Has something of importance ever slipped by you unnoticed? When did you realize its importance? What did you do about it?
I don’t know about you. But I can only do one thing at a time. “Multi-tasking” is difficult for me. I stand in awe of people who can do more than one thing at a time.
When I am pressured and try to do more than one thing at the moment, I can get confused. These are the times I am vulnerable. Someone could approach me with a matter of importance, and I would treat it as trivial. I must admit I have made too many wrong decisions when important decisions needed to be made. Simply because I was distracted, confused.
If you are like me, then a time for reflection each day is a must. For, in reflection, we can see the gravity of events around us. And take action.
Jesus was no different. But his reflection came in times of prayer.
This Sunday’s gospel can be divided into two sections: John’s rejection of the title “Messiah” and the
introduction of the real Messiah.
“He will baptize you with the Holy Spirit and fire.” The baptism of fire could refer to the Final Judgment or to spiritual maturation. In the first sense, the Holy Spirit and the Final Judgment are opposed to each other. Christ as the Great Judge would favor his followers with the Spirit, while condemning those who rejected the Spirit.
In the second sense, the Spirit was the support for the Christian undergoing persecution (i.e., “fire”). Those who expected to grow in the Spirit would encounter opposition, even martyrdom, as a result of their choice. Spiritual maturity had a cost.
Luke presented the ministry of the Baptism as a dialogue between himself and his audience. John preached. His audience took his message to heart. At the core of John’s message was preparation for the Christ.
As the people’s expectations for the Messiah rose, John defined his own status. He was the prophet, not the Messiah. He was not worthy of the Coming One. Just as Mark wrote, Luke recorded the Holy Spirit and fire prediction of John. As the note above stated, there has been some discussion about the relationship between the Holy Spirit and fire. Personally, I think they are the same, God’s love and justice. [15-16]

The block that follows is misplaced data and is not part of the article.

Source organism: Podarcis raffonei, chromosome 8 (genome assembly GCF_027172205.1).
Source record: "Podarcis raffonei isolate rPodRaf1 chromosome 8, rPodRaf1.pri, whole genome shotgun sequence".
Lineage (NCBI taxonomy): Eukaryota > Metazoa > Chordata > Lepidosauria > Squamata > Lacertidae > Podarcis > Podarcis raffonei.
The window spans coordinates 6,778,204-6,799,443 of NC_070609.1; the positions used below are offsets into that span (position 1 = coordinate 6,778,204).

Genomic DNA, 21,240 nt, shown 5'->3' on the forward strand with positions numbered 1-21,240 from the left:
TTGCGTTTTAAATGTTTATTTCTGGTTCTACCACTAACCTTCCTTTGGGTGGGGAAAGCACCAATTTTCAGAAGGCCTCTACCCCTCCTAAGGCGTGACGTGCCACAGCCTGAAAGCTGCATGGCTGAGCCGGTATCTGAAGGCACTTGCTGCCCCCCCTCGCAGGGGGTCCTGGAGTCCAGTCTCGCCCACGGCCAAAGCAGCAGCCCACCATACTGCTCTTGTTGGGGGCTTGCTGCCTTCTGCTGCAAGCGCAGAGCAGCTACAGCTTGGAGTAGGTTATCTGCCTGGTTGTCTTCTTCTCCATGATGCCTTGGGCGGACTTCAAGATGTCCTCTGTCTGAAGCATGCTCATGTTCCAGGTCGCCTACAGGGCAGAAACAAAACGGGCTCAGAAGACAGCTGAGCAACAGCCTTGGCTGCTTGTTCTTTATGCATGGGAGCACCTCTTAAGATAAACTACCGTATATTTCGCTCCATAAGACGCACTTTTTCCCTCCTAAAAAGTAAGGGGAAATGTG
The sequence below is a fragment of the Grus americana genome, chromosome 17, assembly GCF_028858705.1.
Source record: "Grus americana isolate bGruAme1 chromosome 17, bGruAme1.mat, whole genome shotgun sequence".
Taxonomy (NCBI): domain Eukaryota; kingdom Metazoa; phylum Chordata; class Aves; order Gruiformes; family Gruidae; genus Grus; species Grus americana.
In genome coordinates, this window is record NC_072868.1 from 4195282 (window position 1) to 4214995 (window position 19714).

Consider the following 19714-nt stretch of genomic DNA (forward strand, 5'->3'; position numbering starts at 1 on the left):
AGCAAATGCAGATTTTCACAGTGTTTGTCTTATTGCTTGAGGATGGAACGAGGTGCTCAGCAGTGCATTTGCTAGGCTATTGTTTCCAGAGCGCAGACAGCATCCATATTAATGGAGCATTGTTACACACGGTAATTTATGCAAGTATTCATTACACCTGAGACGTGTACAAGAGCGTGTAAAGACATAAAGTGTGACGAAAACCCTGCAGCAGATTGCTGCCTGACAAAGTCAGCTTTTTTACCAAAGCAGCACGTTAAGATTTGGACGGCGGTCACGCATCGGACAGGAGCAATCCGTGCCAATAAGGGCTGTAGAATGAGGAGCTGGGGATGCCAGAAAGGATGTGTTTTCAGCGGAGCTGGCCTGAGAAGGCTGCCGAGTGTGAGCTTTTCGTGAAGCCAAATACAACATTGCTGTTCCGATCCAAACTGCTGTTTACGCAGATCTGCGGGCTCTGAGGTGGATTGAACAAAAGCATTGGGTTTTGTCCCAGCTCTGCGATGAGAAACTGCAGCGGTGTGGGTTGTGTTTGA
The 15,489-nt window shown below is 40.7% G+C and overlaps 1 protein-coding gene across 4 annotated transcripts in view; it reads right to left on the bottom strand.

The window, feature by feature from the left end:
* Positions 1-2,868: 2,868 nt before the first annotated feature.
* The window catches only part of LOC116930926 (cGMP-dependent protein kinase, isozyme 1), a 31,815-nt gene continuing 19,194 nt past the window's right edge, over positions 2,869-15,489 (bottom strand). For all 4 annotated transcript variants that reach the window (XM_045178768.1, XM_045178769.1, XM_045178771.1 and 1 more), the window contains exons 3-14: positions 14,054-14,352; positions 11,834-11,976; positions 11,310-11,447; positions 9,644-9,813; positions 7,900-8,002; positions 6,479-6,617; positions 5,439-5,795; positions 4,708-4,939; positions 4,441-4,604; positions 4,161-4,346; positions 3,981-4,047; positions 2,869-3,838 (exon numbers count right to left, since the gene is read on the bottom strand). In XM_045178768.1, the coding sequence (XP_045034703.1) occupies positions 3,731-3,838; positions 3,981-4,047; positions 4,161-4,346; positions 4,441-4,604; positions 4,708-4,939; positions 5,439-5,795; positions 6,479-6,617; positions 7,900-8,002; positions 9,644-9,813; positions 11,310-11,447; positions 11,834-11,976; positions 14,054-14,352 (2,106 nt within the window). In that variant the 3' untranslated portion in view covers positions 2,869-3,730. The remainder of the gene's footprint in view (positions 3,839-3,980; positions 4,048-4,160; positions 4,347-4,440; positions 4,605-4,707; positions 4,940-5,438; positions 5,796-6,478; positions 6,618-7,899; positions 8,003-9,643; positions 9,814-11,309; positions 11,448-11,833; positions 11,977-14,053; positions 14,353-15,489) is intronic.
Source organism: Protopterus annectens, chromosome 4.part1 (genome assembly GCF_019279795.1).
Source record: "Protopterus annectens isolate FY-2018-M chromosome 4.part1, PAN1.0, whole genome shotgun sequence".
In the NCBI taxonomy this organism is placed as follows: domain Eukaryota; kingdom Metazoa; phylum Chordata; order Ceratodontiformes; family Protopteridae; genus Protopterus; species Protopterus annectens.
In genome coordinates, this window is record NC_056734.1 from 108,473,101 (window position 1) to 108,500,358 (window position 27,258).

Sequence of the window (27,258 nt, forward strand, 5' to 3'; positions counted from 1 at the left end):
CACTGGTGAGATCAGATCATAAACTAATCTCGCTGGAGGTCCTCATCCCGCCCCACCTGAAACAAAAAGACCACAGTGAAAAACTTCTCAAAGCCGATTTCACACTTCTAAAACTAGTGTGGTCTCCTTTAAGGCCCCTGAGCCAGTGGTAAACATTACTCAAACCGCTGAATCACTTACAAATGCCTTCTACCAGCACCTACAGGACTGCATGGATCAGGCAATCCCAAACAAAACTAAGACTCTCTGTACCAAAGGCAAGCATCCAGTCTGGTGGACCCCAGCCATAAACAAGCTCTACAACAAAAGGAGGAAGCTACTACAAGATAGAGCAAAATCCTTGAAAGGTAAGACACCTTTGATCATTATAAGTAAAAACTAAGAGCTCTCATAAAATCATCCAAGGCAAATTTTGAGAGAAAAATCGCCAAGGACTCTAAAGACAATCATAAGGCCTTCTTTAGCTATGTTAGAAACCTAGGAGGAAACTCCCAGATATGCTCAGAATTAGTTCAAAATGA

“It happened (that) everyone (in John’s audience) was baptized also JESUS having been baptized and that, as HE was praying, the heavens were opened, the Holy Spirit visibly as a dove came down on HIM, and (there) was a voice from heaven: “YOU are my SON, (my) BELOVED, in YOU I am well pleased.”
Unlike the accounts found in Mark and Matthew, Luke simply recorded the fact that Jesus had been baptized (past tense). The revelation of the Trinity occurs during Jesus’ prayer, not as he rose out of the water. This reflected Luke’s emphasis not on historical event, but upon the revelation of it importance. For Luke, it was not when an event “happens to me”; it is the moment I “get it,” I make the connection. For Luke, prayer was the time of revelation and insight; Luke portrayed Jesus in prayer before the major decisions of his ministry.
For Luke, prayer was the time for grace, God with us. This could not be underestimated. Luke used the images of an actual dove and an actual voice to communicate the concrete reality of God’s grace with us. The heavens were torn open, so there was no barrier between God and his people. Grace was now present; the time of realization was in prayer.
When do you realize times of grace? How has your prayer time given you those “graced” moments?
Luke recorded the message of John and the baptism of Jesus along the lines of Mark and Matthew. But he changed one small detail. The moment of realization was in prayer.
Prayer is a time for gentle insight and peace. It is not earth shattering, but it can be earth moving. God can rule with justice, insight, and liberation, but we must take the time to realize his gifts in prayer.
We cannot multitask prayer and expect results.
This week, plan for prayer time as a time for reflection. Slow down and concentrate on your words to God. And your presence with God. See how God will bless your time with him.